I did a presentation at the Image, Space, Object conference in August on the topic of Story & Emergent Design – afterwards one of the participants came up and said they enjoyed the talk, and especially the part where I said that I have a tough time explaining to my mother what it is that I do for a living. It occurs to me that this is a fairly serious issue for people who do design research and strategy – or at least it is for me. If my mother doesn’t understand, will anyone else?
I often find myself offering up an ‘elevator pitch’ to people I meet and, given their typical response, I think it’s fair to say that if I happened to be riding up with Steve Jobs at One Infinite Loop, I’d be out of a job before I reached the fourth floor. Or maybe not, Jobs is known as being fairly design savvy. But it’s a tough one to explain at a cocktail party.
Fortunately for me and my livelihood, there is an increasing awareness of how design strategy can help to inform business decisions. Quite a bit of my work is focused on interaction design (websites, social networking, publishing strategy, etc.), so it tends to come through the communications, marketing, or information technology groups at organizations.
Most of the folks in these groups understand the basic concepts of ‘design thinking’, and many come from a design background, so they have a sense of how the design approach is used to solve problems. (If you are interested in a good overview of design thinking, check out the article, thinking by design, written by Todd Wasserman and published this week on brandweek.)
But for the broader business (and social) community, it can be a bit tough to describe the components of a typical design research and strategy project. Part of the issue is that design research and strategy don’t fit into cozy little packages. Design strategy combines a generalist’s approach with talents and techniques stolen from social scientists, entrepreneurs, and writers, and then adds in the designer’s eye for detail.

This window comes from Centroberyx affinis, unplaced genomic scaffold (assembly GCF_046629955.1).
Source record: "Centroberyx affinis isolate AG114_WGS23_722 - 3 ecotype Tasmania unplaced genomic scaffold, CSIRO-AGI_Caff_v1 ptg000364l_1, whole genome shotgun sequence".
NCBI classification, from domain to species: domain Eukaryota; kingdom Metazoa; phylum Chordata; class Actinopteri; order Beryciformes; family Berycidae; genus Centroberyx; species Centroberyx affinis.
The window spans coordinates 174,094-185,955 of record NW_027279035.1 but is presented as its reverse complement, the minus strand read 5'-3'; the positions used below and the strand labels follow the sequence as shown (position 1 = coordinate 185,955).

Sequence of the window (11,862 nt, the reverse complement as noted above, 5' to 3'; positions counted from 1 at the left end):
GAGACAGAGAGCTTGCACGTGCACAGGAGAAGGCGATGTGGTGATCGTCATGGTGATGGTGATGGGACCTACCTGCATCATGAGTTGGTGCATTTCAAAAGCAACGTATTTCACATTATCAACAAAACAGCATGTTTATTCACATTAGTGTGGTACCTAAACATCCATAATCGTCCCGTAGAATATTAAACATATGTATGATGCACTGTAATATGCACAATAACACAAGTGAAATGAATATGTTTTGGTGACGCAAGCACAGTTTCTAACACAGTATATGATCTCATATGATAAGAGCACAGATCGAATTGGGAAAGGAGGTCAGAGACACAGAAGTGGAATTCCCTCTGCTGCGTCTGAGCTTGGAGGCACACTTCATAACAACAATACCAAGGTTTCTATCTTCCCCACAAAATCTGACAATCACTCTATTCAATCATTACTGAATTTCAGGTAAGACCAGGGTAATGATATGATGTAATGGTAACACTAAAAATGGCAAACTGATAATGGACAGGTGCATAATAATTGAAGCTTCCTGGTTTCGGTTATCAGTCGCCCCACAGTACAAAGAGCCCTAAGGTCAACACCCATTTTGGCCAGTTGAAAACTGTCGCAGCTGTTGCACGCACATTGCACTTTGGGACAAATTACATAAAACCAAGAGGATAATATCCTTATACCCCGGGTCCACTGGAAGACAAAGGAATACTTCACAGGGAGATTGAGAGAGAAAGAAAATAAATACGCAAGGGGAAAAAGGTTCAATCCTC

Product and industrial designers add in a whole other set of skills, the skills of the craftsperson, understanding materials, global sourcing and production, refinement through prototyping, distribution, and a healthy dollop of chutzpah to drive the process through. Architects and urban planners use many related concepts, though they may call them by different names. Whether the projects are large or small, there are similar components and similarly practical benefits offered by engaging in ‘people-centered’ design strategy.
What is design strategy, and how does it work?
As I’ve mentioned previously in a posting on “What If” Design, design strategy is an approach that uses a combination of research and generative approaches to come up with specific and practical opportunities for improving products, services, and communications.
One of the most compelling aspects of the application of design strategy is that is can be scaled to meet the needs of almost any type of problem, whether large or small. For instance, I’m currently working with a large multinational corporation on how to better engage the global marketplace, and have also used the same approach working with local cultural heritage travel agencies and very small entrepreneurial startups.
From my perspective there are four components involved in every design strategy project: research, interpretation, ideation, and iteration.
Research: Figure and Ground
Research involves understanding both the context (the ‘ground’), and the user (the ‘figure’). Both are vitally important to developing a successful strategy.
Understanding the context requires both the development of a clear mission statement (what are we trying to do?) as well as some sort of market and capabilities analysis (what is possible?). Without contextual understanding, projects risk devolving into hypothetical models that don’t provide concrete and actionable solutions.